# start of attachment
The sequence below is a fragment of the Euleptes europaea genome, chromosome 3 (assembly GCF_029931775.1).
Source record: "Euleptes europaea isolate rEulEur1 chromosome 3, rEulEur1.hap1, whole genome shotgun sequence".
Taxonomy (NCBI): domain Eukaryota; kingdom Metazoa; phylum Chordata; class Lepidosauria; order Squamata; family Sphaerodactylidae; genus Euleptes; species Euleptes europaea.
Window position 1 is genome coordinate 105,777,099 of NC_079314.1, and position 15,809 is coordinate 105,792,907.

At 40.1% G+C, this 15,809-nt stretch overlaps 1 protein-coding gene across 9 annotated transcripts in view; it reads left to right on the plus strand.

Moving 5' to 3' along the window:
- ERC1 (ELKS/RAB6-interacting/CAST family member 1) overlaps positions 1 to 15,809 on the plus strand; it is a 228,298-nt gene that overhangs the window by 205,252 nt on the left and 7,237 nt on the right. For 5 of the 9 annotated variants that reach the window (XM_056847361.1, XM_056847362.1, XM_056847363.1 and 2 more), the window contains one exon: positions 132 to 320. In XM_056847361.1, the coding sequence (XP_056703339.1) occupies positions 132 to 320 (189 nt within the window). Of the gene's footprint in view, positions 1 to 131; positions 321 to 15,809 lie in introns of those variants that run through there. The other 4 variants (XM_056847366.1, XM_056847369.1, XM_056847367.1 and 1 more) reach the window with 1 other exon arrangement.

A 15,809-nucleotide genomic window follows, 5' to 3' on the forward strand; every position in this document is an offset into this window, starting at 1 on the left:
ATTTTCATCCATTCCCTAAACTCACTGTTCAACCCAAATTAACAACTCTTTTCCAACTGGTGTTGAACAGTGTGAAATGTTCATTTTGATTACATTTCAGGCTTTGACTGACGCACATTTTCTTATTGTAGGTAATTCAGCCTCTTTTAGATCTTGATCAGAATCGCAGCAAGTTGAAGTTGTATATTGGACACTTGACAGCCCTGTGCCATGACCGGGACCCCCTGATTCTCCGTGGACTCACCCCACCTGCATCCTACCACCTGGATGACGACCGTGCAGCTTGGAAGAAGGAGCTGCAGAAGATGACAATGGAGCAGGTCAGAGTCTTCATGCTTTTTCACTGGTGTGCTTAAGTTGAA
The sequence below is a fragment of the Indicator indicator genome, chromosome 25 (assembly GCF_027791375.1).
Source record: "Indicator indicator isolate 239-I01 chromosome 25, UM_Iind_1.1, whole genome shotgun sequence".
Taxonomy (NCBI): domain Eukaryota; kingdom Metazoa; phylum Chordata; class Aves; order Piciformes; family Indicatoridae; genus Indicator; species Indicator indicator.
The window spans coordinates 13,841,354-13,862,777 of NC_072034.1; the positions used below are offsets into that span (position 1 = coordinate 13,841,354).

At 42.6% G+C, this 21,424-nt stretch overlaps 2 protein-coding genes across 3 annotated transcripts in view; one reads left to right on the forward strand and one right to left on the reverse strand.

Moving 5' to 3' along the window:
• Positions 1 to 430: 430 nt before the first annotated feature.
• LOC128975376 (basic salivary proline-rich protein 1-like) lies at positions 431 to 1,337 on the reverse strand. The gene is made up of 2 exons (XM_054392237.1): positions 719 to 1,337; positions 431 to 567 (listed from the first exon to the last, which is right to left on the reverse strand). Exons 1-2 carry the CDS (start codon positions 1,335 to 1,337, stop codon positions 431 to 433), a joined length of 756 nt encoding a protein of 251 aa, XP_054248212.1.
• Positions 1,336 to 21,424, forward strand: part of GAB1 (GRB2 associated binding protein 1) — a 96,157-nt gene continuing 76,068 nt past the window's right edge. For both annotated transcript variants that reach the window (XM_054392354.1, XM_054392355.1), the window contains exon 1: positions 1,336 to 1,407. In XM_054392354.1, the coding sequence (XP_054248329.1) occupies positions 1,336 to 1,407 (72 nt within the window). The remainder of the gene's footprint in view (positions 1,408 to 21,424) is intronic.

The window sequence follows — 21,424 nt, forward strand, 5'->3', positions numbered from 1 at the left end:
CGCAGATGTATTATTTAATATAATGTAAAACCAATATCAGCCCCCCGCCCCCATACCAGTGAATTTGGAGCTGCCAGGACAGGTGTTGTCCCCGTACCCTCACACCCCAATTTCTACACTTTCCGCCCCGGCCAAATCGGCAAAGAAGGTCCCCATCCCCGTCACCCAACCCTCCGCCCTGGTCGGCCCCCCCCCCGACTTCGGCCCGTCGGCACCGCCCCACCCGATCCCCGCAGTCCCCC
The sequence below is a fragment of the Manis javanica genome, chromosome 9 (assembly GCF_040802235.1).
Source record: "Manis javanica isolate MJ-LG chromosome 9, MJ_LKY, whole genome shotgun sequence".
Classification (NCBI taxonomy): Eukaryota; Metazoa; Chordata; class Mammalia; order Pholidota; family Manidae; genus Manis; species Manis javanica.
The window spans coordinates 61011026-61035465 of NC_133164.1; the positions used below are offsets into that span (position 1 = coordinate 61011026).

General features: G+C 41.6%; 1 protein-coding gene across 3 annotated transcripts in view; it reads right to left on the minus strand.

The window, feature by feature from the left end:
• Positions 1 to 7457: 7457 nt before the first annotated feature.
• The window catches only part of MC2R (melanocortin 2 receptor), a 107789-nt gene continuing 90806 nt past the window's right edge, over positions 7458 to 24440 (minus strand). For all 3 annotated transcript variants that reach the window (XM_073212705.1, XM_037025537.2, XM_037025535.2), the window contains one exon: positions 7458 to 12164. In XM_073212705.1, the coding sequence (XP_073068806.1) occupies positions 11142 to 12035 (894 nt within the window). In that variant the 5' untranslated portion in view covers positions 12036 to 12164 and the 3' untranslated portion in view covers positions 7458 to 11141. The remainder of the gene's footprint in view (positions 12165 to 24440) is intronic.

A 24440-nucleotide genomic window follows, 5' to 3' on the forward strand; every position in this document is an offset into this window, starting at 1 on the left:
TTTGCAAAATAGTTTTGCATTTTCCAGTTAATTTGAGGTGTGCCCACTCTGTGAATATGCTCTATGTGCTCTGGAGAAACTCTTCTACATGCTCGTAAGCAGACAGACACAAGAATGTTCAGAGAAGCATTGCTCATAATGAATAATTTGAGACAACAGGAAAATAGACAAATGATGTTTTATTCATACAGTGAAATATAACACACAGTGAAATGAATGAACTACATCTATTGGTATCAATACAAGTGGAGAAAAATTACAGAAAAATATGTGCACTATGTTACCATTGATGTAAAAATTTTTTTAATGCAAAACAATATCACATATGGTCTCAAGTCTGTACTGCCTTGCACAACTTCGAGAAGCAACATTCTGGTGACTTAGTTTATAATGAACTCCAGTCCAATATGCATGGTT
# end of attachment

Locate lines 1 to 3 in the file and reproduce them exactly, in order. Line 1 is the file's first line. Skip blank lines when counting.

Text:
The sequence below is a fragment of the Euleptes europaea genome, chromosome 3 (assembly GCF_029931775.1).
Source record: "Euleptes europaea isolate rEulEur1 chromosome 3, rEulEur1.hap1, whole genome shotgun sequence".
Taxonomy (NCBI): domain Eukaryota; kingdom Metazoa; phylum Chordata; class Lepidosauria; order Squamata; family Sphaerodactylidae; genus Euleptes; species Euleptes europaea.